WestBridge’s dual diagnosis residential treatment program in Manchester, New Hampshire , enables men with co-occurring mental illness and substance use disorder to begin or to re-establish the healing process.
When men enter our dual diagnosis residential treatment, the first objective is to establish a sense of safety. We provide an environment that is homelike, comfortable and wellness-oriented. Our facilities are intentionally designed to promote a sense of belonging and community. People feel safer when they know they are being supported and joined by others.
The Initial Phase of Residential Treatment
Residential treatment is an incredibly helpful modality for men who experience co-occurring mental illness and substance use disorders.
The initial phase of treatment and recovery in a residential treatment program starts with side-by-side support and close observations. On a 24-hour basis, our staff is able to identify and support a man’s strengths and challenges with respect to a variety of daily living situations. Some of these areas include:
• Interacting and connecting with others
• Coping with stress
• Diet and exercise
• Sleep and waking habits
Sample schedule (schedules vary by week and by location).
View Sample Schedule
Progressing Through Our Residential Program
More traditional assessments also take place to understand each man’s history, risks, family relationships, symptoms, substance use, physical health, spirituality, and other relevant factors that impact recovery. All of these observations and assessments lead to the development of a comprehensive treatment plan that is individualized based on helping a participant achieve his personally established goals.
Probably the most important and helpful element of residential treatment is that it helps men become part of a community. Our programs are located in areas that are integrated into the local community, albeit with appropriate safeguards to protect individual confidentiality.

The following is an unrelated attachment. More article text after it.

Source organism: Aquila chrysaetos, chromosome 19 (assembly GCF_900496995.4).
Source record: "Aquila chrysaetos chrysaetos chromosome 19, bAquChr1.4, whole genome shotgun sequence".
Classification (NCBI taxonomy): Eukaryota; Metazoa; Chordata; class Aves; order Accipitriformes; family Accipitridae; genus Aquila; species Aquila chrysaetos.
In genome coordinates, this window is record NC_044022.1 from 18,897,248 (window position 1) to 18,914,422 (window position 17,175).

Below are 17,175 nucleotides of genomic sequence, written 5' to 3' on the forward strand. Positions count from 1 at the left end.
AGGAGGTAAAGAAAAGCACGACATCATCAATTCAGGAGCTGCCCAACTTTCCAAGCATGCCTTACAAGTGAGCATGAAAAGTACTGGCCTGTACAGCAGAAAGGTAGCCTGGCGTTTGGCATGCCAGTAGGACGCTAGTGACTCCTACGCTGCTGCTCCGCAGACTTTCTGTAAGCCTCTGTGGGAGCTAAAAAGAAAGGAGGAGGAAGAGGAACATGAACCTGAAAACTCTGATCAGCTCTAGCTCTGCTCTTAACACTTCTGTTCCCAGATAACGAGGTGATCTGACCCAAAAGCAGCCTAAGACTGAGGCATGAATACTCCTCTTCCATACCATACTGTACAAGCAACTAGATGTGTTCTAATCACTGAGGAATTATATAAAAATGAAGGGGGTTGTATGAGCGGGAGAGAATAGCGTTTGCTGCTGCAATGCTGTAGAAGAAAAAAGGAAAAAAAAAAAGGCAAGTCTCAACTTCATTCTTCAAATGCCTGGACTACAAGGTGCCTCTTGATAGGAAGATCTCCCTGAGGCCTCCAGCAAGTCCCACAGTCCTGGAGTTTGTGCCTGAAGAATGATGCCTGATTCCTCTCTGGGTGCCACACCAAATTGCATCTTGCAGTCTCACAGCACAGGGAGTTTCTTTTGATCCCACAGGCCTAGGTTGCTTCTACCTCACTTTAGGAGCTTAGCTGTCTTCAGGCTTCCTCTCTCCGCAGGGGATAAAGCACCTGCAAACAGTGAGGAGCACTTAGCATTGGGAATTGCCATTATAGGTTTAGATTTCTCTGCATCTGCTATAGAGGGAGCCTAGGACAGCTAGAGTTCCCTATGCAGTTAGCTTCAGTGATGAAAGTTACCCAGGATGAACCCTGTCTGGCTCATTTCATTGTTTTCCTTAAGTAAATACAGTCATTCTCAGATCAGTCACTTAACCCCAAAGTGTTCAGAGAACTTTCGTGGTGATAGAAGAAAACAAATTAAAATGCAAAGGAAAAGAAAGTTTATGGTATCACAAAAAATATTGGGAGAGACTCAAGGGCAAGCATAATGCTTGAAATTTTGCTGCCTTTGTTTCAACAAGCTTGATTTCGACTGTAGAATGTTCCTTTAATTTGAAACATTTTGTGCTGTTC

Learning to live a life of recovery from mental illness and substance use disorders involves changing unhelpful habits and building a solid, dependable support network. When we feel a sense of belonging and acceptance by others, we are able to more easily “be ourselves.” But being in a community involves more than just acceptance; it also pushes each of us to be accountable for maintaining the greater good.
Men in residential treatment at WestBridge are active in the running and upkeep of the residence, the selection of meal choices, identifying things needing improvement, and in holding each other accountable for behaving in ways that support recovery. Successful community living involves giving and receiving feedback to others, learning to respect and maintain healthy boundaries, taking care of the environment and understanding how our actions affect others.
As men progress through their dual diagnosis residential treatment, they are offered increased opportunities to expand their community by becoming more active in self-help, education and vocational pursuits. These all become ways to apply the principles of successful community living that have been learned in the residential program and to reinforce healthy choices that support long-term recovery.
We support our men in becoming increasingly involved in community activities, including work and school. We design individualized transition plans with each participant, which includes support from our Care Management team and gradual movement toward an independent lifestyle and residence.
The average length of stay in our residential program is three to six months, based on individual need.
Transitioning into Our Assertive Community Treatment (ACT) Outpatient Model
Many men who begin in residential treatment transition into our Assertive Community Treatment (ACT) program.
As men transition into the community and regain increasing independence, our ACT program is fully equipped to customize flexible levels of care to support their ongoing needs throughout the recovery process.
Care Managers support our Assertive Community Treatment participants in the areas of housing, finances, employment, symptom management, medical care, addictions counseling, wellness, and family life. They work closely with individuals to ensure a smooth transition while maintaining daily living. Their services are available 24 hours a day, seven days a week.
Studies have shown that ACT services are highly effective for men with co-occurring disorders who may need extra support to live independently prior to ultimately returning to their home communities.